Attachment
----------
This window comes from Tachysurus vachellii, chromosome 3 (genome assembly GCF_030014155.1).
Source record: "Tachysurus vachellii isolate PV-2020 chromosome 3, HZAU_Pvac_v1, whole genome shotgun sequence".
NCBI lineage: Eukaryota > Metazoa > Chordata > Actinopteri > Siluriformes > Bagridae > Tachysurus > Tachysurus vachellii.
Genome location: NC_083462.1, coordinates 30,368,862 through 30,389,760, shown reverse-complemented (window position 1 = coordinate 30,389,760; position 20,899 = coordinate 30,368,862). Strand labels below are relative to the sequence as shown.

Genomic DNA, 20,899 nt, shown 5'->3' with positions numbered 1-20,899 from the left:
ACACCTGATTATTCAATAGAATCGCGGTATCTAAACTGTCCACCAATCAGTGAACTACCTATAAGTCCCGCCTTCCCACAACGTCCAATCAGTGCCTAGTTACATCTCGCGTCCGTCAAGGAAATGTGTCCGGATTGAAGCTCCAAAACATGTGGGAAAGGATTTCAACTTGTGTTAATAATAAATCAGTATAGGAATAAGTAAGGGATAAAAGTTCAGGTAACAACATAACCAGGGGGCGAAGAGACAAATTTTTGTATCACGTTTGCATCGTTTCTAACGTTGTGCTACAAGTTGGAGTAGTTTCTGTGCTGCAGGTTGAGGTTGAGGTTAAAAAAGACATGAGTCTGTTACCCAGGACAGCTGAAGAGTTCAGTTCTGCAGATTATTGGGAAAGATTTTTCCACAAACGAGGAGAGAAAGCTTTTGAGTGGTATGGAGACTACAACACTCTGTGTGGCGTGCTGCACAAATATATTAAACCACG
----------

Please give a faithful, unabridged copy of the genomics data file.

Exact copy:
This window comes from Tachysurus vachellii, chromosome 3 (genome assembly GCF_030014155.1).
Source record: "Tachysurus vachellii isolate PV-2020 chromosome 3, HZAU_Pvac_v1, whole genome shotgun sequence".
NCBI lineage: Eukaryota > Metazoa > Chordata > Actinopteri > Siluriformes > Bagridae > Tachysurus > Tachysurus vachellii.
Genome location: NC_083462.1, coordinates 30,368,862 through 30,389,760, shown reverse-complemented (window position 1 = coordinate 30,389,760; position 20,899 = coordinate 30,368,862). Strand labels below are relative to the sequence as shown.

Genomic DNA, 20,899 nt, shown 5'->3' with positions numbered 1-20,899 from the left:
ACACCTGATTATTCAATAGAATCGCGGTATCTAAACTGTCCACCAATCAGTGAACTACCTATAAGTCCCGCCTTCCCACAACGTCCAATCAGTGCCTAGTTACATCTCGCGTCCGTCAAGGAAATGTGTCCGGATTGAAGCTCCAAAACATGTGGGAAAGGATTTCAACTTGTGTTAATAATAAATCAGTATAGGAATAAGTAAGGGATAAAAGTTCAGGTAACAACATAACCAGGGGGCGAAGAGACAAATTTTTGTATCACGTTTGCATCGTTTCTAACGTTGTGCTACAAGTTGGAGTAGTTTCTGTGCTGCAGGTTGAGGTTGAGGTTAAAAAAGACATGAGTCTGTTACCCAGGACAGCTGAAGAGTTCAGTTCTGCAGATTATTGGGAAAGATTTTTCCACAAACGAGGAGAGAAAGCTTTTGAGTGGTATGGAGACTACAACACTCTGTGTGGCGTGCTGCACAAATATATTAAACCACG